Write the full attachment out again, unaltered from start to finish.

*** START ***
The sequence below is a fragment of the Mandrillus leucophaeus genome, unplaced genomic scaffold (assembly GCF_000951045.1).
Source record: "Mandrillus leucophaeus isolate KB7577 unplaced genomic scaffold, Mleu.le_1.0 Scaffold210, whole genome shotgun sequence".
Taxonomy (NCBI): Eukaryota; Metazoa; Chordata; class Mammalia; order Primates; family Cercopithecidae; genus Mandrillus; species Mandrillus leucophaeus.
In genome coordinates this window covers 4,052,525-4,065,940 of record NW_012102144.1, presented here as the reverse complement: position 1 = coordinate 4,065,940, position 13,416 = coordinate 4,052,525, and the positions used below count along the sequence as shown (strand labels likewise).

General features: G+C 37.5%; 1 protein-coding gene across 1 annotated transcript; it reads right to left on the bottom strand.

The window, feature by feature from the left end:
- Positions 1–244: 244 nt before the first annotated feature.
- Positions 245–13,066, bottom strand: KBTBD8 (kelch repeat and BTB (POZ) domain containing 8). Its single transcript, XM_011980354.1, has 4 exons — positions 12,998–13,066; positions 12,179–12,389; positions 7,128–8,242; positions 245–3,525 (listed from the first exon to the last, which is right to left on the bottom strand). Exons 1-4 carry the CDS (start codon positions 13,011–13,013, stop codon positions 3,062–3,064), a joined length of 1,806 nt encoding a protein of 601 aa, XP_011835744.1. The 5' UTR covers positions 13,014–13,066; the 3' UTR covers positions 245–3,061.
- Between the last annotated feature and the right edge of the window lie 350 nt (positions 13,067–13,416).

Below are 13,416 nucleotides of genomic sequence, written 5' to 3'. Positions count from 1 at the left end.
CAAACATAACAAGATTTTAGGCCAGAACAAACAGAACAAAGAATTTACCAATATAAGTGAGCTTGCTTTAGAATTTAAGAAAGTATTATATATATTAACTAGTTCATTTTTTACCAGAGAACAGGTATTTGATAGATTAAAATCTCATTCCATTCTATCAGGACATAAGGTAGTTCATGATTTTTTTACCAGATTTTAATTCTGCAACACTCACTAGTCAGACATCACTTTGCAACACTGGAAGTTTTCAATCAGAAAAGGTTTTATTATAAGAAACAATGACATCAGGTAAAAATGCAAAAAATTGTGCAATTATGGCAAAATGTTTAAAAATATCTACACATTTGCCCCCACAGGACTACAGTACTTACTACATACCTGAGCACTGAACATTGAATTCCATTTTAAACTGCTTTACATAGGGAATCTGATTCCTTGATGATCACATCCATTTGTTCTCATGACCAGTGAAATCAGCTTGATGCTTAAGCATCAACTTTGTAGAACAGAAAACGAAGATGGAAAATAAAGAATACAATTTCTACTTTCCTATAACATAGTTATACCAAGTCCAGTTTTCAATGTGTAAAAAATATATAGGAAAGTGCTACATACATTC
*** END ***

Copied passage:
The sequence below is a fragment of the Mandrillus leucophaeus genome, unplaced genomic scaffold (assembly GCF_000951045.1).
Source record: "Mandrillus leucophaeus isolate KB7577 unplaced genomic scaffold, Mleu.le_1.0 Scaffold210, whole genome shotgun sequence".
Taxonomy (NCBI): Eukaryota; Metazoa; Chordata; class Mammalia; order Primates; family Cercopithecidae; genus Mandrillus; species Mandrillus leucophaeus.
In genome coordinates this window covers 4,052,525-4,065,940 of record NW_012102144.1, presented here as the reverse complement: position 1 = coordinate 4,065,940, position 13,416 = coordinate 4,052,525, and the positions used below count along the sequence as shown (strand labels likewise).

General features: G+C 37.5%; 1 protein-coding gene across 1 annotated transcript; it reads right to left on the bottom strand.

The window, feature by feature from the left end:
- Positions 1–244: 244 nt before the first annotated feature.
- Positions 245–13,066, bottom strand: KBTBD8 (kelch repeat and BTB (POZ) domain containing 8). Its single transcript, XM_011980354.1, has 4 exons — positions 12,998–13,066; positions 12,179–12,389; positions 7,128–8,242; positions 245–3,525 (listed from the first exon to the last, which is right to left on the bottom strand). Exons 1-4 carry the CDS (start codon positions 13,011–13,013, stop codon positions 3,062–3,064), a joined length of 1,806 nt encoding a protein of 601 aa, XP_011835744.1. The 5' UTR covers positions 13,014–13,066; the 3' UTR covers positions 245–3,061.
- Between the last annotated feature and the right edge of the window lie 350 nt (positions 13,067–13,416).

Below are 13,416 nucleotides of genomic sequence, written 5' to 3'. Positions count from 1 at the left end.
CAAACATAACAAGATTTTAGGCCAGAACAAACAGAACAAAGAATTTACCAATATAAGTGAGCTTGCTTTAGAATTTAAGAAAGTATTATATATATTAACTAGTTCATTTTTTACCAGAGAACAGGTATTTGATAGATTAAAATCTCATTCCATTCTATCAGGACATAAGGTAGTTCATGATTTTTTTACCAGATTTTAATTCTGCAACACTCACTAGTCAGACATCACTTTGCAACACTGGAAGTTTTCAATCAGAAAAGGTTTTATTATAAGAAACAATGACATCAGGTAAAAATGCAAAAAATTGTGCAATTATGGCAAAATGTTTAAAAATATCTACACATTTGCCCCCACAGGACTACAGTACTTACTACATACCTGAGCACTGAACATTGAATTCCATTTTAAACTGCTTTACATAGGGAATCTGATTCCTTGATGATCACATCCATTTGTTCTCATGACCAGTGAAATCAGCTTGATGCTTAAGCATCAACTTTGTAGAACAGAAAACGAAGATGGAAAATAAAGAATACAATTTCTACTTTCCTATAACATAGTTATACCAAGTCCAGTTTTCAATGTGTAAAAAATATATAGGAAAGTGCTACATACATTC